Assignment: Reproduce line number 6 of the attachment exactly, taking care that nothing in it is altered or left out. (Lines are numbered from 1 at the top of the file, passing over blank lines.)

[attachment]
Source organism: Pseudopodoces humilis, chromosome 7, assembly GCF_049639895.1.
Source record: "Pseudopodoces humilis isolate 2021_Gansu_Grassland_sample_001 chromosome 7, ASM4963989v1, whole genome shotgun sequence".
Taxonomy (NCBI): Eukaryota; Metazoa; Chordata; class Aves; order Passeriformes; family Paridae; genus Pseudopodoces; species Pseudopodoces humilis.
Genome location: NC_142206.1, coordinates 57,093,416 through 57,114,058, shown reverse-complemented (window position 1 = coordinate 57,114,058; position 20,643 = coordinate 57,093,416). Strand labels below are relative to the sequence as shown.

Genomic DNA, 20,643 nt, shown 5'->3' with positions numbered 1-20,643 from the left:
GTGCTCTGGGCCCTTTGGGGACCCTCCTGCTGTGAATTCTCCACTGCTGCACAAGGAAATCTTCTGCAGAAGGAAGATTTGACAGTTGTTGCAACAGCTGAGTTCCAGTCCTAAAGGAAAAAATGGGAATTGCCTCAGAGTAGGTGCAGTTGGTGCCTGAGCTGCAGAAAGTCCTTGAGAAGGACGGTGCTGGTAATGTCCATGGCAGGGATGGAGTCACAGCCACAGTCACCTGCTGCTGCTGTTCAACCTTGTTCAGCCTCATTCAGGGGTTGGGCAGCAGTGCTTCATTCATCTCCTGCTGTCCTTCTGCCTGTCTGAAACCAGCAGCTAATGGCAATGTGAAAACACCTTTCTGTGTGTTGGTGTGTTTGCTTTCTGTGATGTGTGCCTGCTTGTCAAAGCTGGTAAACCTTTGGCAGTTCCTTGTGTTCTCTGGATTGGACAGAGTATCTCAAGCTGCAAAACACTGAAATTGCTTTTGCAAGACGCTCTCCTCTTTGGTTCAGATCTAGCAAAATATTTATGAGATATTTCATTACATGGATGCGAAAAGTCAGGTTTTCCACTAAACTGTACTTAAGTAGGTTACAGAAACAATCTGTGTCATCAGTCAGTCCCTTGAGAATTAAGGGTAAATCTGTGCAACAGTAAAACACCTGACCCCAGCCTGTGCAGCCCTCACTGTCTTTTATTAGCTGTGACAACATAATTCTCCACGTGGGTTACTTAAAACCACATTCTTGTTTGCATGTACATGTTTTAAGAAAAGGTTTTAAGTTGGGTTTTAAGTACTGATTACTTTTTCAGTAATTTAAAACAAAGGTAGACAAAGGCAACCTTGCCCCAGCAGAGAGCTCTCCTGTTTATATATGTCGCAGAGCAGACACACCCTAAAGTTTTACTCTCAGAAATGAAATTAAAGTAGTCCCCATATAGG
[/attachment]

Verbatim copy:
GTGCTCTGGGCCCTTTGGGGACCCTCCTGCTGTGAATTCTCCACTGCTGCACAAGGAAATCTTCTGCAGAAGGAAGATTTGACAGTTGTTGCAACAGCTGAGTTCCAGTCCTAAAGGAAAAAATGGGAATTGCCTCAGAGTAGGTGCAGTTGGTGCCTGAGCTGCAGAAAGTCCTTGAGAAGGACGGTGCTGGTAATGTCCATGGCAGGGATGGAGTCACAGCCACAGTCACCTGCTGCTGCTGTTCAACCTTGTTCAGCCTCATTCAGGGGTTGGGCAGCAGTGCTTCATTCATCTCCTGCTGTCCTTCTGCCTGTCTGAAACCAGCAGCTAATGGCAATGTGAAAACACCTTTCTGTGTGTTGGTGTGTTTGCTTTCTGTGATGTGTGCCTGCTTGTCAAAGCTGGTAAACCTTTGGCAGTTCCTTGTGTTCTCTGGATTGGACAGAGTATCTCAAGCTGCAAAACACTGAAATTGCTTTTGCAAGACGCTCTCCTCTTTGGTTCAGATCTAGCAAAATATTTATGAGATATTTCATTACATGGATGCGAAAAGTCAGGTTTTCCACTAAACTGTACTTAAGTAGGTTACAGAAACAATCTGTGTCATCAGTCAGTCCCTTGAGAATTAAGGGTAAATCTGTGCAACAGTAAAACACCTGACCCCAGCCTGTGCAGCCCTCACTGTCTTTTATTAGCTGTGACAACATAATTCTCCACGTGGGTTACTTAAAACCACATTCTTGTTTGCATGTACATGTTTTAAGAAAAGGTTTTAAGTTGGGTTTTAAGTACTGATTACTTTTTCAGTAATTTAAAACAAAGGTAGACAAAGGCAACCTTGCCCCAGCAGAGAGCTCTCCTGTTTATATATGTCGCAGAGCAGACACACCCTAAAGTTTTACTCTCAGAAATGAAATTAAAGTAGTCCCCATATAGG